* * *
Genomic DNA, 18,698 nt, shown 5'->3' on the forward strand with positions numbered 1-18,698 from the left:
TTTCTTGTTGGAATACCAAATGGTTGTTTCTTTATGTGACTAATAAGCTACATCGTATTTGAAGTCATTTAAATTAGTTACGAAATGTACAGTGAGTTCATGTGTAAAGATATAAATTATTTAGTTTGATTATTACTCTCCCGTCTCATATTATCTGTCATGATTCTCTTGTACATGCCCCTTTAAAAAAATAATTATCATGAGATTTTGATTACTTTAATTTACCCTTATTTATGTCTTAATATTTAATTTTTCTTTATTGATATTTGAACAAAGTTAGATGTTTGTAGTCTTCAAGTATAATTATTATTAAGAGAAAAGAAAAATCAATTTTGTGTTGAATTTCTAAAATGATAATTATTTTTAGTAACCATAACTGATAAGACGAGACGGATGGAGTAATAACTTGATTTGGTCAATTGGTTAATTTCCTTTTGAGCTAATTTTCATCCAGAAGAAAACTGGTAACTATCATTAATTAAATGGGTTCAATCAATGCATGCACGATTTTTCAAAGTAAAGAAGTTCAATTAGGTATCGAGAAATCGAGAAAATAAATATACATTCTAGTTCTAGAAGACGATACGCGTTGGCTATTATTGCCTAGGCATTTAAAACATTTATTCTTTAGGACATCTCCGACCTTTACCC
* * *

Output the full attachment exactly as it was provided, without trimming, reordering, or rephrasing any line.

Genomic DNA, 18,698 nt, shown 5'->3' on the forward strand with positions numbered 1-18,698 from the left:
TTTCTTGTTGGAATACCAAATGGTTGTTTCTTTATGTGACTAATAAGCTACATCGTATTTGAAGTCATTTAAATTAGTTACGAAATGTACAGTGAGTTCATGTGTAAAGATATAAATTATTTAGTTTGATTATTACTCTCCCGTCTCATATTATCTGTCATGATTCTCTTGTACATGCCCCTTTAAAAAAATAATTATCATGAGATTTTGATTACTTTAATTTACCCTTATTTATGTCTTAATATTTAATTTTTCTTTATTGATATTTGAACAAAGTTAGATGTTTGTAGTCTTCAAGTATAATTATTATTAAGAGAAAAGAAAAATCAATTTTGTGTTGAATTTCTAAAATGATAATTATTTTTAGTAACCATAACTGATAAGACGAGACGGATGGAGTAATAACTTGATTTGGTCAATTGGTTAATTTCCTTTTGAGCTAATTTTCATCCAGAAGAAAACTGGTAACTATCATTAATTAAATGGGTTCAATCAATGCATGCACGATTTTTCAAAGTAAAGAAGTTCAATTAGGTATCGAGAAATCGAGAAAATAAATATACATTCTAGTTCTAGAAGACGATACGCGTTGGCTATTATTGCCTAGGCATTTAAAACATTTATTCTTTAGGACATCTCCGACCTTTACCC